‘Our humanity is being challenged’
Alex Funderburg on the COVID-19 crisis and the community’s inspiring show of support
A decade before the COVID-19 crisis, Alex Funderburg, chair of the board for the Novant Health Presbyterian Medical Center Foundation, found himself on the front lines of a different and much more personal healthcare battle.
In 2009, when his daughter was 11 years old, she was diagnosed with Crohn’s disease, a condition that causes chronic inflammation of the gastrointestinal tract. Funderburg started researching everything he could, learning about treatment options and the best places for care. In the process, he learned a lot about the world of healthcare. He saw challenges, as well as opportunities for improvement, and he wanted to help.
“A year after my daughter was diagnosed, she was getting better, and out of gratitude, I asked her doctor what I could do to get more involved. I ultimately was asked to rebuild the Carolinas Chapter of the Crohn’s and Colitis Foundation in the midst of the Great Recession,” Funderburg said.
It wasn’t his job, but it became his passion.
“The power of philanthropy — not just the power of giving, but the gratitude that comes when people rally and support a cause — really moved me,” Funderburg said. “It made me want to become more involved locally. With Novant Health, their focus on healthcare quality aligned perfectly with my interests.”
That rebuilding experience gave Funderburg the opportunity to pursue a philanthropic mission in a time of economic crisis — experience that is proving particularly valuable now, as Funderburg shepherds the board through an unprecedented time in healthcare.
“In rebuilding the chapter, I went way outside my comfort zone. I recruited board members. I called on individuals and corporations to build support,” Funderburg said. “The sense of purpose and the mission orientation was something I’d never experienced before in my professional life.”
He’s seeing it again now, as the COVID-19 crisis has taken hold and the community around Novant Health Presbyterian Medical Center has risen up to support healthcare workers on the front lines, Funderburg said.
In April, Presbyterian Medical Center Foundation launched a fundraising campaign with the goal of matching up to $1 million of unrestricted funds to support the Hope for Remarkable Team Aubergine Fund (formerly the Novant Health COVID-19 Disaster Relief Fund). So far, the campaign has raised almost $1 million from donors across the Charlotte community and beyond to fund critical resources, such as rent and child care assistance for healthcare workers in need. Following an initiative begun by fellow board member Emily Harry, Funderburg teamed up with several other board members to launch ribbon campaigns in their respective neighborhoods, asking their neighbors to donate to the fund and then hang purple ribbons in their yards as a show of support.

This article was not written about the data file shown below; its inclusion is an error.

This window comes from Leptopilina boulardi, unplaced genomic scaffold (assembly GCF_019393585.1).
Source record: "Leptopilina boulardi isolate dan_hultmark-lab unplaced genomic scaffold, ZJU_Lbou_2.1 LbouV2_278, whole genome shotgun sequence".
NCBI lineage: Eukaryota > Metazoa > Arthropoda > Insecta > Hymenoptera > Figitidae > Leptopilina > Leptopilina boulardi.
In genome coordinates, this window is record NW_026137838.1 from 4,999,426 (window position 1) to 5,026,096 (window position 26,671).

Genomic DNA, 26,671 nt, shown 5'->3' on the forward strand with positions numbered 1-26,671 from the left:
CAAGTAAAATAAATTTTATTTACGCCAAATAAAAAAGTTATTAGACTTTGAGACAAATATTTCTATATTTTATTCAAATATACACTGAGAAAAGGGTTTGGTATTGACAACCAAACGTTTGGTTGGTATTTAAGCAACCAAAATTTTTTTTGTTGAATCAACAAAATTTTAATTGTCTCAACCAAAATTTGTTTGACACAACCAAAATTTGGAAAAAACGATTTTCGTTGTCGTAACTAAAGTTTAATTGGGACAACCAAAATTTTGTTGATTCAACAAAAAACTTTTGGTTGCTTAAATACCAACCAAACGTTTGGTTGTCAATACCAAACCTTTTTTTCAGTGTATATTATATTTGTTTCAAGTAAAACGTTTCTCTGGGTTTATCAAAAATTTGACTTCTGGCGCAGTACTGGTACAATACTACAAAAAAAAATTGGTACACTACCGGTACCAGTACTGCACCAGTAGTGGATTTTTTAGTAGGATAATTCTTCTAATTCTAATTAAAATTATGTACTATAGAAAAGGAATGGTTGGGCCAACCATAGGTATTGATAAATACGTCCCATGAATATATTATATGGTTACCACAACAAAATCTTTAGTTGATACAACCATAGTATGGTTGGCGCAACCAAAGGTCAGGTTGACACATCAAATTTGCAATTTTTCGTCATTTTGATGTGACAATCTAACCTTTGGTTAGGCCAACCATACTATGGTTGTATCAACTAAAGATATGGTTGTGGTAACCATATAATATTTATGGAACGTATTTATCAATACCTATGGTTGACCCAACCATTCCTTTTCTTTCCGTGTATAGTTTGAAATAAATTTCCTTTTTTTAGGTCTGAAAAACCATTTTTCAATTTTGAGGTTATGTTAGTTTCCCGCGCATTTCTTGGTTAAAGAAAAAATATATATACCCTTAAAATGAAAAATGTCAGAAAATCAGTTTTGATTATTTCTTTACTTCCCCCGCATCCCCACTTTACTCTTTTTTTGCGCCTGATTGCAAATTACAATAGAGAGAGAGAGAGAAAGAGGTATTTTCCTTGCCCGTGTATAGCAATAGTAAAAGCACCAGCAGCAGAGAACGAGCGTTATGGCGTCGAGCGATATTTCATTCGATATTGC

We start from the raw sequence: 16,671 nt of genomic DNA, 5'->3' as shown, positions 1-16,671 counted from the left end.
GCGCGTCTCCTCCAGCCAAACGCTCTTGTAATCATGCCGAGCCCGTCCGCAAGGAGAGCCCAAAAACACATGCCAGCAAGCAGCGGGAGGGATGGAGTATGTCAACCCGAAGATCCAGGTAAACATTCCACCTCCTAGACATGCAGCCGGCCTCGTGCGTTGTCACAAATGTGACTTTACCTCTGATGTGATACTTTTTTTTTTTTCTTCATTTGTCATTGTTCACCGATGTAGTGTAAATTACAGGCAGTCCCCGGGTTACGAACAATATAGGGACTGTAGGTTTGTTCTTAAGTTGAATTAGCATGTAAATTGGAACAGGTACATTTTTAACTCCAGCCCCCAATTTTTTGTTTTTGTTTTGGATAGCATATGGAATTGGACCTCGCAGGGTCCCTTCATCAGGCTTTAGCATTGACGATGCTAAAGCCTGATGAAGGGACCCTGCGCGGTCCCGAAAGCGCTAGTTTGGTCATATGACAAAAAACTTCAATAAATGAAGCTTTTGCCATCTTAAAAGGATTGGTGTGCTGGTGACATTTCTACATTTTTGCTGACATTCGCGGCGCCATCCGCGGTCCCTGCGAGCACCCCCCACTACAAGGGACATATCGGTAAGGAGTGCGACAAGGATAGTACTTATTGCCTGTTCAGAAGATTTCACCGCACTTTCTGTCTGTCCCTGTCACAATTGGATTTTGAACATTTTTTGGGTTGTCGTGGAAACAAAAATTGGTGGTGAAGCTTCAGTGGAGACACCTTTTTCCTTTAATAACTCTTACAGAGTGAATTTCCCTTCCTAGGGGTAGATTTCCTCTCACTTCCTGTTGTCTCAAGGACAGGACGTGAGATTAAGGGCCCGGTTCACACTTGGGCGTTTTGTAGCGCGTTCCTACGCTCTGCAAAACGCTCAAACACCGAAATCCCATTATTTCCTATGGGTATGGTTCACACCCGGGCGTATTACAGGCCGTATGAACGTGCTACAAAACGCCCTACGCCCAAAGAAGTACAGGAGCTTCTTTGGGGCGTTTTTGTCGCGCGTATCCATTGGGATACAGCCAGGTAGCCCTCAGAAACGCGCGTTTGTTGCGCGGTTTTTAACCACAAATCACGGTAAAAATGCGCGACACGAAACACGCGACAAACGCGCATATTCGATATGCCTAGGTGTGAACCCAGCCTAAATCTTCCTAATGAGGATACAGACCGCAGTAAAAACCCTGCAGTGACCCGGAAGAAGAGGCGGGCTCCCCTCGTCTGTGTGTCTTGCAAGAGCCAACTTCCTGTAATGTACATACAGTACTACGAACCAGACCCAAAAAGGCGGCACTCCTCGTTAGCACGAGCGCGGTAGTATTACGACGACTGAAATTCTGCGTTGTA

“I would say virtually every member of my block has donated, and it’s spreading throughout a number of neighborhoods,” he said. “Just like when I organized my first walk for the Crohn’s & Colitis Foundation, people come out of the woodwork to do incredible things, and it’s always inspiring. I just spoke with a couple who will be launching a ribbon campaign in their subdivision of over 1,400 homes.”
That inspiration is coming from all across Charlotte. Funderburg has seen a local nurse put together a GoFundMe campaign to purchase food for healthcare workers from local restaurants.
“They’ve served thousands of meals to our healthcare workers, and it’s been an entirely grassroots effort,” he said.
Students at Charlotte Latin School, with the help of a few parents, have designed and are producing face shields for medical workers. Brewers are switching from brewing beer to making hand sanitizer. There’s been a rebirth of chalk art to share messages of love and support, Funderburg said.
The country is now beginning to open up, but that doesn’t mean those efforts should stop. Healthcare workers will continue to be on the front lines, testing, treating and managing cases of COVID-19. And many of them will need support to do that work. Some have spouses who have lost jobs, putting them in financial hardship. Some need access to child care. Some can’t risk taking the virus home to immunocompromised family members and need temporary lodging away from home.
The current circumstance facing each front-line healthcare worker calls to mind that of a soldier, Funderburg said, someone putting him or herself at risk in support of the greater good.
“Unlike a soldier, I don’t think they signed up for what they’re in the middle of right now, but like a soldier, they’re stepping up and answering the call. And they deserve all of our support,” he said. “Our humanity is being fundamentally challenged right now. This disease is forcing us apart from each other. And figuring out ways to stay connected, to show that humanity to each other, that gratitude, that’s so important right now.”
You can do your part, too, by making a gift to the Hope for Remarkable Team Aubergine Fund (formerly the Novant Health COVID-19 Disaster Relief Fund).
It’s an opportunity to make a difference for those doing everything they can to bring our community and our world out of crisis. And a little goes a long way.